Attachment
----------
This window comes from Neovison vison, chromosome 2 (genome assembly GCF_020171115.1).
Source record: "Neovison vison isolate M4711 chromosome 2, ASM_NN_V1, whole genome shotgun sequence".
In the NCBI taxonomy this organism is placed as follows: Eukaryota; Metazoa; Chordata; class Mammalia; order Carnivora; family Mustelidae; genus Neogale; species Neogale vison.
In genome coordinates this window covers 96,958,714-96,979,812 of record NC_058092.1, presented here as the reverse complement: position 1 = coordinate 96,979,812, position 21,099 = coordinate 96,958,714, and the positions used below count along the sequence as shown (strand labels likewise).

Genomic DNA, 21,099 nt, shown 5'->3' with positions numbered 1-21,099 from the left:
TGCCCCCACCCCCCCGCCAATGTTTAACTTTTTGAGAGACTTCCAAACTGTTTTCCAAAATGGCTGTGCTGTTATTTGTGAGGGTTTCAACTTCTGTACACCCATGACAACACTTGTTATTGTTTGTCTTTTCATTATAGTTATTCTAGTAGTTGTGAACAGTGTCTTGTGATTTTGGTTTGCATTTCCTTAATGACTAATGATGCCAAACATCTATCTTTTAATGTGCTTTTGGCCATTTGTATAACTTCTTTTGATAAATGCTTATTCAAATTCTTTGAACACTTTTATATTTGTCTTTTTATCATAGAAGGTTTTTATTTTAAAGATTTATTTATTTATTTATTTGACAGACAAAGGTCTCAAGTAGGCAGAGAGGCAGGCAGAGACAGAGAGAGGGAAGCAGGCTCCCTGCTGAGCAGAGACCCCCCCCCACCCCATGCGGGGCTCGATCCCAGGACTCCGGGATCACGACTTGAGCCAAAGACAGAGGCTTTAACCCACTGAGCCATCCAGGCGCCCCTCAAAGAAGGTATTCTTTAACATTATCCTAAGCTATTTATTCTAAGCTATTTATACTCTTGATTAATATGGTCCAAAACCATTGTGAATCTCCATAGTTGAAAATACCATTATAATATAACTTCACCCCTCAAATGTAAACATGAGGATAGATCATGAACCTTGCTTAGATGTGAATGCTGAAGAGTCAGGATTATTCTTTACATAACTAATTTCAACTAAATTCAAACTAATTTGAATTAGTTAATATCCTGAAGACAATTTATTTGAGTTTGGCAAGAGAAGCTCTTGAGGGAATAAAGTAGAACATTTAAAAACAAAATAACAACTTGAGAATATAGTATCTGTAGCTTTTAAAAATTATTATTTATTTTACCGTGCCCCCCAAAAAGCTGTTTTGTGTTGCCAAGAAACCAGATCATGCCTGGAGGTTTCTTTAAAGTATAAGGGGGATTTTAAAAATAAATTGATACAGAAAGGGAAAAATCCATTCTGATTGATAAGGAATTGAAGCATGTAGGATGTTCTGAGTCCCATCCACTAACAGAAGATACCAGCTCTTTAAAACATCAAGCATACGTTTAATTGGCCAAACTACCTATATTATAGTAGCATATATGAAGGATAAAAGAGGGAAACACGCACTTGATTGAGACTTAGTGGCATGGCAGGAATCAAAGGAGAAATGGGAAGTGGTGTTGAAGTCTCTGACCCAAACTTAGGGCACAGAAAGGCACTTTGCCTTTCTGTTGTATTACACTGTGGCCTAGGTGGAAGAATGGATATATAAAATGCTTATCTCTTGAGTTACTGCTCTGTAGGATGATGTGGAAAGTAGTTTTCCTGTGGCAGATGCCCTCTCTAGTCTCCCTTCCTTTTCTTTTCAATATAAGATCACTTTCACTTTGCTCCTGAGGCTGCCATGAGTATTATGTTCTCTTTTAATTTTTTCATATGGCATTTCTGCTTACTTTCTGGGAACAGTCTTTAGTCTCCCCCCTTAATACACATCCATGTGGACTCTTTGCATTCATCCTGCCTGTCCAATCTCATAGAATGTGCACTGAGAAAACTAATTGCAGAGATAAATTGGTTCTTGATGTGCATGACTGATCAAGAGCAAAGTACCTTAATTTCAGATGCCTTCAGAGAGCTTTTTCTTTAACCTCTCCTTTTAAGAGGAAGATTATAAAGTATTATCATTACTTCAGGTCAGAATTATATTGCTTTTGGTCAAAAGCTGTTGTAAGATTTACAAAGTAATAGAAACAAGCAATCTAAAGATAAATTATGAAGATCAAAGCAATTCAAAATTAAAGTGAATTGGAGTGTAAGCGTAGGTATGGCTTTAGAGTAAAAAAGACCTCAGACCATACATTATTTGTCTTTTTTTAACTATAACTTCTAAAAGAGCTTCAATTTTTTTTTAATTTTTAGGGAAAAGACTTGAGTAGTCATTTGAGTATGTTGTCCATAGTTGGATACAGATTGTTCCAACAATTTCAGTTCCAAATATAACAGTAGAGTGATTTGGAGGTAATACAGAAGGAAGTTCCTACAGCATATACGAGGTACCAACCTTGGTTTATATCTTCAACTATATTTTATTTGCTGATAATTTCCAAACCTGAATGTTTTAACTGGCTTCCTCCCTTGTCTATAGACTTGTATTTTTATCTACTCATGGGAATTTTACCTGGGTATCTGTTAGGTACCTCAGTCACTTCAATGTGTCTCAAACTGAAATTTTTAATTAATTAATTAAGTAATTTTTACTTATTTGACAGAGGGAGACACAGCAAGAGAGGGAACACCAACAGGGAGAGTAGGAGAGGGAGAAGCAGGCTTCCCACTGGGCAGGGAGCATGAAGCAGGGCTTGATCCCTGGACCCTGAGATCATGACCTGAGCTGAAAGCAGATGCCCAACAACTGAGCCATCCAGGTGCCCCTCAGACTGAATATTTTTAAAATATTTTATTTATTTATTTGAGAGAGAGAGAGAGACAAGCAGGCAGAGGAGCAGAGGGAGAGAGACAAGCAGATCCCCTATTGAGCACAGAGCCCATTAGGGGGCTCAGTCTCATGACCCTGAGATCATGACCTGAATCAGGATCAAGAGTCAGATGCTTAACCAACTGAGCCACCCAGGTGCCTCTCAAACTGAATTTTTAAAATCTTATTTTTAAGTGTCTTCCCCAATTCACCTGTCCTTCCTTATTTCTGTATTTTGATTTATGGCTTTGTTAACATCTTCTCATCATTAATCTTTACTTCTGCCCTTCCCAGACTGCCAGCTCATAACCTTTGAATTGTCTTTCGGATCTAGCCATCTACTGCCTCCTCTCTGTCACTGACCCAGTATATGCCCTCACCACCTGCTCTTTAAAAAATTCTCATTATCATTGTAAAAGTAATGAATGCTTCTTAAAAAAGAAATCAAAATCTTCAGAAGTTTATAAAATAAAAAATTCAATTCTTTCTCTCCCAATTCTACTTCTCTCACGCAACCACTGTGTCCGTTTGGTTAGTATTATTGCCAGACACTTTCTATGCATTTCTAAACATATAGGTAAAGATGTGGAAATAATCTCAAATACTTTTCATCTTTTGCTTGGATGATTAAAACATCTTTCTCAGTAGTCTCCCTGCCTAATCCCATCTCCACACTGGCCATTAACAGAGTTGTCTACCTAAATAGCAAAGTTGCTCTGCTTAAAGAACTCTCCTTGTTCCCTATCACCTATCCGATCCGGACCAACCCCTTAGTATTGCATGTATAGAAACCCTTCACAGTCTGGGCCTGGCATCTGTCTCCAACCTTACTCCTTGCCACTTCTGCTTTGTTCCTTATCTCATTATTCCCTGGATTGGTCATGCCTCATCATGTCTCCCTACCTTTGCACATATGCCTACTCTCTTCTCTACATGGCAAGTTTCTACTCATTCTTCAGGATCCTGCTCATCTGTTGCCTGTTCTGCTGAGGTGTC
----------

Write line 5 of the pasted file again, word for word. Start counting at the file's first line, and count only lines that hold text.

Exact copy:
Genomic DNA, 21,099 nt, shown 5'->3' with positions numbered 1-21,099 from the left: